At the “Up Fronts” in May, the CW, best known for its programming for the under-30 set, announced three new series that will be slotted into the Fall Schedule and two to begin midseason.
Currently, you are able to watch shows on the CW Network online, and it’s presumed their new shows will be available to watch there as well.
This particular network has never been very innovative in devising its lineup, apparently gathering most of their story ideas from social media’s “trending now” feeds. The only premise that seems to be missing from the five new CW TV network shows is zombies — although, with the success of Warm Bodies, an episodic romance involving a girl who falls in love with a zombie, one is probably already in the works.
CW TV Network Shows
Instead, the CW is introducing a spinoff series, The Originals, thanks to a backdoor pilot from CW flagship series The Vampire Diaries. The show revolves around the Mikaelson family, who are said to be part of an elite group of the world’s original race of vampires, but who have been estranged for centuries over various and sundry power struggles.
Klaus, who is a “hybrid” of werewolf and vampire returns to New Orleans, where his family came from, after hearing that there is a conspiracy against him. From the trailer, the show appears to incorporate all the requisite elements of the modern vampire mythology. So if you’re a fan of any of the recent series involving vampires and witches and werewolves (oh my!), particularly The Vampire Diaries, you will most likely have no trouble getting right into The Originals.
Less original is The Tomorrow People, which borrows heavily from Heroes and The X Men, as well as several other recent “you mean I have superpowers?” type stories. The CW’s big selling point for the show seems to be that it stars Robbie Amell, who closely resembles his cousin Stephen Amell and will therefore get Stephen’s superhero show Arrow as the lead-in to the CW’s all-Amell secret superpower programming block. The Tomorrow People will likely appeal to those who would have liked more Jumper or Wanted. It also stars Mark Peligrino from Lost and has some pretty nifty looking visuals.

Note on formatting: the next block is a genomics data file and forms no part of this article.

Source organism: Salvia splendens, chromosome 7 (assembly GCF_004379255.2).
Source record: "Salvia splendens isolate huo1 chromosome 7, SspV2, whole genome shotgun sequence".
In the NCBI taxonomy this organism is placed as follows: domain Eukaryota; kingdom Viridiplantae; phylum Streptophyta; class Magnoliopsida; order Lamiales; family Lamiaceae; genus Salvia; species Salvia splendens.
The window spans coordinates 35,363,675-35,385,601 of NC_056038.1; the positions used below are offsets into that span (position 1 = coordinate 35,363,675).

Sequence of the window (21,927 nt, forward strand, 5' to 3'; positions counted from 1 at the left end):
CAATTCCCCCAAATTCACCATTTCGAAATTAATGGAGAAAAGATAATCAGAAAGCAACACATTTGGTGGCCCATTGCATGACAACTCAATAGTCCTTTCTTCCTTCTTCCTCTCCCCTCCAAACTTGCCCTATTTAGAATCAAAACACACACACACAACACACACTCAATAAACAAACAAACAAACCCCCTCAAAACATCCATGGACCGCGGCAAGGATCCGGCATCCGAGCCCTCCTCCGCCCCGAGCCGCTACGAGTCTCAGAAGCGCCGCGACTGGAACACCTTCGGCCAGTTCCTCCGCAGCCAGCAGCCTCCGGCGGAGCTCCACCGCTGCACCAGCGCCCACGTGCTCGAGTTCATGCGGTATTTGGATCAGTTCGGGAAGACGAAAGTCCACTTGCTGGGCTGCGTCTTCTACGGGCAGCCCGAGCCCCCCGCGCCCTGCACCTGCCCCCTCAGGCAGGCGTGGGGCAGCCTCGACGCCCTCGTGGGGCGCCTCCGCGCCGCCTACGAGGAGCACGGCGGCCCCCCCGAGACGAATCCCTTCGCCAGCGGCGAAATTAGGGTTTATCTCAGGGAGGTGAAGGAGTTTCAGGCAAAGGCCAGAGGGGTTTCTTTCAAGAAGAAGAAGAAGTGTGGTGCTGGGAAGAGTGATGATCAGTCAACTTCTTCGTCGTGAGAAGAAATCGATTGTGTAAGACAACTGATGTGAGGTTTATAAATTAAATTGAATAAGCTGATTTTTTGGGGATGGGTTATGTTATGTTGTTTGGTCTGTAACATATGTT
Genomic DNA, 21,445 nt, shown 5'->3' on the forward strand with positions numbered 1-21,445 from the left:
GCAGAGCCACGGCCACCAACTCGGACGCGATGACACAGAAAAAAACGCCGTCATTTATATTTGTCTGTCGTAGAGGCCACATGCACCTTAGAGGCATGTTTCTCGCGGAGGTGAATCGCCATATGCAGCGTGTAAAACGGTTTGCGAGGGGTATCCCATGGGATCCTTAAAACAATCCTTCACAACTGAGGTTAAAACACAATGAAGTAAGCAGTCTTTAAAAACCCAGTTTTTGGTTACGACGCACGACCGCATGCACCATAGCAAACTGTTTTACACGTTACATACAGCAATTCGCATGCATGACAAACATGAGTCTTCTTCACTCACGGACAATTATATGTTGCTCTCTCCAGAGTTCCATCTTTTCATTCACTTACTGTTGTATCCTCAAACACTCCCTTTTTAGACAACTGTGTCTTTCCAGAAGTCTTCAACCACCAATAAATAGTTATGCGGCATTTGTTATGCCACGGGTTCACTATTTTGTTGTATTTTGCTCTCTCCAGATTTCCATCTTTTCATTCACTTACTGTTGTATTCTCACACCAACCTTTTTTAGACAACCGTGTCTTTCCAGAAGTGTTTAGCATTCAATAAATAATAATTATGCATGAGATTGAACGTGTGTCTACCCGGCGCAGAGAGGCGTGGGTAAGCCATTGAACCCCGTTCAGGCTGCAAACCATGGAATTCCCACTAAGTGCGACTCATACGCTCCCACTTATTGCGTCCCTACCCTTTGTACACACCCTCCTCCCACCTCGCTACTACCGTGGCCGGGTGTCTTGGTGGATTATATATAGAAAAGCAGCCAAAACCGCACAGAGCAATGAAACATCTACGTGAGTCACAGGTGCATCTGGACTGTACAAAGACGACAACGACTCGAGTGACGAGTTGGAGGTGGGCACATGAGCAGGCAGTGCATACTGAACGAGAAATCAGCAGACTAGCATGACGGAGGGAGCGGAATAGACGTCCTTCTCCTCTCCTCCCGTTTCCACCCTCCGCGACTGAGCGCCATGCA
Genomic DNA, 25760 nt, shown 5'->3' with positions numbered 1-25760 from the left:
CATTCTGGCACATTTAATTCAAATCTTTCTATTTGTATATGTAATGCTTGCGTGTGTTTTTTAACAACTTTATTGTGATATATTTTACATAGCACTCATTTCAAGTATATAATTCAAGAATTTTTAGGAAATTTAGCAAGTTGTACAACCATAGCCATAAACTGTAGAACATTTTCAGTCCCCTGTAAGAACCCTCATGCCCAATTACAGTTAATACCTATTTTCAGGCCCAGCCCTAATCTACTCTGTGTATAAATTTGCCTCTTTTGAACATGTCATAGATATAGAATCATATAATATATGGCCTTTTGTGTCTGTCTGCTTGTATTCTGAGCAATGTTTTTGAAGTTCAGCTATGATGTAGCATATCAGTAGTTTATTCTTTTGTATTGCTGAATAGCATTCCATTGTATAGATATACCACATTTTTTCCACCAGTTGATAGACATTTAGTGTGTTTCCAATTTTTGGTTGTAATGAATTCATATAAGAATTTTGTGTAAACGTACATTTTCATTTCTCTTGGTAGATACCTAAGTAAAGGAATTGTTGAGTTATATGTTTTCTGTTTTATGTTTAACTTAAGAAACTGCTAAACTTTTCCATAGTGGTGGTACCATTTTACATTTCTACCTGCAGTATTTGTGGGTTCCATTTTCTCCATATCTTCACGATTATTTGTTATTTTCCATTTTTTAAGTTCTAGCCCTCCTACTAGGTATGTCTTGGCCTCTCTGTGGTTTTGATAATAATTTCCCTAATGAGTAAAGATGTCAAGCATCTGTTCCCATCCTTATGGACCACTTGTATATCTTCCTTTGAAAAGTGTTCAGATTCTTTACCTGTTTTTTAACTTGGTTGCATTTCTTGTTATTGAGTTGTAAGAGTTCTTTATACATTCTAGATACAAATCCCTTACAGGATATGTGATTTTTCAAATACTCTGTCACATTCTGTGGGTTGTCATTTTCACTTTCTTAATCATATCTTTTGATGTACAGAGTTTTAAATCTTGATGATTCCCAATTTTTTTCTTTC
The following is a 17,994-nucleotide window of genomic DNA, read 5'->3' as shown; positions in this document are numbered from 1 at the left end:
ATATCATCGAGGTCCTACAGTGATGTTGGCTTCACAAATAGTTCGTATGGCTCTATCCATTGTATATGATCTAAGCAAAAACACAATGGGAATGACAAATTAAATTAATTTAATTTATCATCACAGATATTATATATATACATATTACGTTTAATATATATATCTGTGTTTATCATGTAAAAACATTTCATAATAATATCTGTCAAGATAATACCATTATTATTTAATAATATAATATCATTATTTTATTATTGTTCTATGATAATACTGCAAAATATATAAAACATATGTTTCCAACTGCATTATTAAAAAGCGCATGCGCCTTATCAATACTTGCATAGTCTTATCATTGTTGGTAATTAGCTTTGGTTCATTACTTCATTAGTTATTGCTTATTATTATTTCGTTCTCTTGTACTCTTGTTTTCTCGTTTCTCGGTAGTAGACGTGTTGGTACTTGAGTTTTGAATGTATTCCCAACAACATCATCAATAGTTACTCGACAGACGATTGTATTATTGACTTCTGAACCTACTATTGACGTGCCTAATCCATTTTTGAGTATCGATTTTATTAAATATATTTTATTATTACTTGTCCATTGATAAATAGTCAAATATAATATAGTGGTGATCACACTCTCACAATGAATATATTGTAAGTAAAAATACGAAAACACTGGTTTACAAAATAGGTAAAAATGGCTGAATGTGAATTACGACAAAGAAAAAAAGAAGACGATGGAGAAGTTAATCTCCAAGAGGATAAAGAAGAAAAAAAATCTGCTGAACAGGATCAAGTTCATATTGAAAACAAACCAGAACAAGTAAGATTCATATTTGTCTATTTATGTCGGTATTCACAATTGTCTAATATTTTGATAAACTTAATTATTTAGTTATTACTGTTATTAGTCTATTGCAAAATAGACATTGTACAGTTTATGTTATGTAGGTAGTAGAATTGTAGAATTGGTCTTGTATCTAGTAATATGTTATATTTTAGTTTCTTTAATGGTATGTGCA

Departing from the supernatural realm, Reign is a loose historical look at the life of Mary Stuart (aka “Mary, Queen of Scots”) as she rises to her full power. An alliance between Scotland and France has been arranged by marrying her off to childhood friend Prince Francis, but neither is completely willing to fulfill their contract. Gorgeous costumes and gorgeous players will appeal to fans of episodic drama, especially those who enjoyed The Tudors, The Borgias or even Game of Thrones. A grown-up Megan Follows plays Francis’s mother, Queen Catherine.
The 100 may be the best concept of the new CW TV network shows, but it’s only on the midseason docket. The show is part Lost, part Lord of the Flies, and part Battlestar Gallactica. In a post-apocalyptic world, the only human survivors have been living aboard 12 space stations, known collectively as Ark, that have been orbiting an irradiated Earth for the last 100 years. For some reason that was not explained in the trailer, scores of the population’s youth have been imprisoned “for challenging authority” in some way, including the daughter of the ship’s medical officer. These eponymous 100 are relegated to the status of canaries in a coal mine and sent back to Earth to determine whether or not the planet has become re-habitable. Of course, putting aside all the scientific suspensions of belief, this is the show that seems to have the most potential in terms of longevity and variety of plot threads.
Finally, the CW offers up another series for midseason from the “sexy sci-fi” genre, this time revolving around the forbidden love between human high school girl, Emery, and her extra-terrestrial boyfriend, Roman. Star-Crossed is sort of a West Side Story meets District 9, where a race called the Atrians, who crashed down to Earth a decade ago, have since been forced to live in a well-guarded internment camp, called the Sector, and treated like dirt. The humans decide to experiment with integration by allowing the teenagers from the Sector to go to class at the local high school. There, Roman and Emery remember having met as children on what Roman calls “arrival day.” Their fond memories of one another soon evolve into an illicit romance. Naturally, Roman becomes a punching bag for both the human jocks (“Stay away from our women!”) and his fellow Atrian ones. (“You traitor!”) It’s hard to tell from the trailer how much of this story is covered in the first episode, but if the series opener gets through all of those plotpoints, there doesn’t seem much tale left for the rest of the series to tell.
What new CW TV network shows are you looking forward to? You can see the previews for them, as well as for current series, here.